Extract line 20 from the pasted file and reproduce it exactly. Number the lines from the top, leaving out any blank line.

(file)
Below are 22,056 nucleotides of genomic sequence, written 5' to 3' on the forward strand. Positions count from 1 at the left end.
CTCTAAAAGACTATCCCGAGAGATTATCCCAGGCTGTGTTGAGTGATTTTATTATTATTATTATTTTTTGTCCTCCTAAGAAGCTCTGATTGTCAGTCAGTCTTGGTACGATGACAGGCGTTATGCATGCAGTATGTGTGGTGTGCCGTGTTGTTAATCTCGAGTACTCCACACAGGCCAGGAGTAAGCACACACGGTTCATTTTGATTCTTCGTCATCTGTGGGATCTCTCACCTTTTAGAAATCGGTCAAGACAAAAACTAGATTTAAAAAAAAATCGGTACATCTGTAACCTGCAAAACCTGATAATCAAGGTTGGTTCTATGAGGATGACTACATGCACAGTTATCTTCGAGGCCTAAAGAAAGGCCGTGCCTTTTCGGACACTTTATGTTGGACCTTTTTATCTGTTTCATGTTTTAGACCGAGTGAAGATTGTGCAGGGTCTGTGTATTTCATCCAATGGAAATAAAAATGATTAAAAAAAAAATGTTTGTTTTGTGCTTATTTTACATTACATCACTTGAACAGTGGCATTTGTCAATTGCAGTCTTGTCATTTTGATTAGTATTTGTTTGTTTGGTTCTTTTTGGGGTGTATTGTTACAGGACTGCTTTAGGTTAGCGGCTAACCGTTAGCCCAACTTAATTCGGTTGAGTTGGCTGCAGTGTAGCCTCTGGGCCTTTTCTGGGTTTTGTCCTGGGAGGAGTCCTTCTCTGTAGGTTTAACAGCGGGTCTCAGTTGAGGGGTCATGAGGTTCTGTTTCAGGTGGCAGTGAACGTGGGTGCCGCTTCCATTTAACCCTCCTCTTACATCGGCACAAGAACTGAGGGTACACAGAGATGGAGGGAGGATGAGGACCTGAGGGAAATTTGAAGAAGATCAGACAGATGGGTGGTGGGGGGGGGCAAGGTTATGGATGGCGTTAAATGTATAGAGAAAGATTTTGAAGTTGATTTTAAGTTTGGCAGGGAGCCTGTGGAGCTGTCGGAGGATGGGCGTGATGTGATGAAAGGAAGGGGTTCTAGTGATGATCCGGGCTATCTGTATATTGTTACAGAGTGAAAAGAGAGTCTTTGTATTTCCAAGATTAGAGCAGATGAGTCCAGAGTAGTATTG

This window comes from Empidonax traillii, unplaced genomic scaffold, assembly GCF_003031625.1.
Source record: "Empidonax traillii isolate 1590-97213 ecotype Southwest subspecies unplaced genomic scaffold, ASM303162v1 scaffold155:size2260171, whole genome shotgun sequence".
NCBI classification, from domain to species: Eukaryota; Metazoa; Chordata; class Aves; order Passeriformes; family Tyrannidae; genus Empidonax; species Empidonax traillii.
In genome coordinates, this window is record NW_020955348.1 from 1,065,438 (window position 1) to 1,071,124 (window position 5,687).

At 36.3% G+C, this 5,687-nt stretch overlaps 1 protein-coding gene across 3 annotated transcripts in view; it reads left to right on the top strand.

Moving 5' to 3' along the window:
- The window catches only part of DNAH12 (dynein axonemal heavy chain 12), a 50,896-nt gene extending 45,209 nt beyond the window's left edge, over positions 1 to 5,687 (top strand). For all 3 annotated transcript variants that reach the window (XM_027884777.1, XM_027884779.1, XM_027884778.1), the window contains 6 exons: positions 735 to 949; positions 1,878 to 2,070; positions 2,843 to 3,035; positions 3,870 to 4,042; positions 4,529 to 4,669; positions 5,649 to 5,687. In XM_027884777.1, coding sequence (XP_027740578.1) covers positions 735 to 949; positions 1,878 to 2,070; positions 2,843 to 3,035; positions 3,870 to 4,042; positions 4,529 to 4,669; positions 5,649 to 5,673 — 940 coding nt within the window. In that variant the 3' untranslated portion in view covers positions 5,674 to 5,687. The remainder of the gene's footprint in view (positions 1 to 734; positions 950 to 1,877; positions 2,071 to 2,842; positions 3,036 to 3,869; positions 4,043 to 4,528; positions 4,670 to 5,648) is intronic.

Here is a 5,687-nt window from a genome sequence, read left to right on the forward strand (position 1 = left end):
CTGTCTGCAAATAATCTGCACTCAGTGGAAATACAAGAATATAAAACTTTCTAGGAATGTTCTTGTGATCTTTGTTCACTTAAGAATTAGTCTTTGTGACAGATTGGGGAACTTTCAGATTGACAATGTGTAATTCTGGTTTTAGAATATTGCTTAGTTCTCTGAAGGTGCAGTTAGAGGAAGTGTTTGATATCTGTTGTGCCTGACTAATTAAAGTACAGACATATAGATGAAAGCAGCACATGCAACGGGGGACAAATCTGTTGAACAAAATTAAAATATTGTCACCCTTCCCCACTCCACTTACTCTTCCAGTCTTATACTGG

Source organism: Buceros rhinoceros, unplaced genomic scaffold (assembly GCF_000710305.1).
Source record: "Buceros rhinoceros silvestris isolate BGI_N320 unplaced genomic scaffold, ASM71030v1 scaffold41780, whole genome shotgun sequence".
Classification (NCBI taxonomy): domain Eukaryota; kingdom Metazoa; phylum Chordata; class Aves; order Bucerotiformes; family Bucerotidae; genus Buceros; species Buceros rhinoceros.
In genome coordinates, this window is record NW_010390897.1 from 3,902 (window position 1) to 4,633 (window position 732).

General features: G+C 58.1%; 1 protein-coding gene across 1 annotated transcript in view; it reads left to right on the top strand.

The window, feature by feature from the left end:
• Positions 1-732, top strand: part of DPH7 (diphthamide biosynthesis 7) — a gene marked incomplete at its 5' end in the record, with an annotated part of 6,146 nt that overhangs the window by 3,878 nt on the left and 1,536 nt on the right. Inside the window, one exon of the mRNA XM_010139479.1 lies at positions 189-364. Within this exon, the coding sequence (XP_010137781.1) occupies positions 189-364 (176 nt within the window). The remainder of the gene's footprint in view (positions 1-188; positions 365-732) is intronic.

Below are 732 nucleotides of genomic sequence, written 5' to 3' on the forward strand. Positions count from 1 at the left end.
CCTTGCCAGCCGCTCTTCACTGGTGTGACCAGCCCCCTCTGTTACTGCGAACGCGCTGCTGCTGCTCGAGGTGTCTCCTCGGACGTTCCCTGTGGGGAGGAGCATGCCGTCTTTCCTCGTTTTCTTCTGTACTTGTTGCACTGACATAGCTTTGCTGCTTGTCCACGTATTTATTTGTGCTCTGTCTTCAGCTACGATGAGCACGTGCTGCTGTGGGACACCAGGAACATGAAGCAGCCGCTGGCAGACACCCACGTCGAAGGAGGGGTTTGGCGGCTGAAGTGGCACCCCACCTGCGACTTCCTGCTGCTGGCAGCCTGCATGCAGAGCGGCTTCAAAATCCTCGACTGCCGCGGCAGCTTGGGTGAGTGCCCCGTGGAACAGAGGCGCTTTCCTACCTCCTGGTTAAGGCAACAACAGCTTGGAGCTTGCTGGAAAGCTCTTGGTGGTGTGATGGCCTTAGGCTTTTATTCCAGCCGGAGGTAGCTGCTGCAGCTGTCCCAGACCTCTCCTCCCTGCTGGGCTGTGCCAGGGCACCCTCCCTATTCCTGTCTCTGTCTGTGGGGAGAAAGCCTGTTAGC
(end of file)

CCTTGCCAGCCGCTCTTCACTGGTGTGACCAGCCCCCTCTGTTACTGCGAACGCGCTGCTGCTGCTCGAGGTGTCTCCTCGGACGTTCCCTGTGGGGAGGAGCATGCCGTCTTTCCTCGTTTTCTTCTGTACTTGTTGCACTGACATAGCTTTGCTGCTTGTCCACGTATTTATTTGTGCTCTGTCTTCAGCTACGATGAGCACGTGCTGCTGTGGGACACCAGGAACATGAAGCAGCCGCTGGCAGACACCCACGTCGAAGGAGGGGTTTGGCGGCTGAAGTGGCACCCCACCTGCGACTTCCTGCTGCTGGCAGCCTGCATGCAGAGCGGCTTCAAAATCCTCGACTGCCGCGGCAGCTTGGGTGAGTGCCCCGTGGAACAGAGGCGCTTTCCTACCTCCTGGTTAAGGCAACAACAGCTTGGAGCTTGCTGGAAAGCTCTTGGTGGTGTGATGGCCTTAGGCTTTTATTCCAGCCGGAGGTAGCTGCTGCAGCTGTCCCAGACCTCTCCTCCCTGCTGGGCTGTGCCAGGGCACCCTCCCTATTCCTGTCTCTGTCTGTGGGGAGAAAGCCTGTTAGC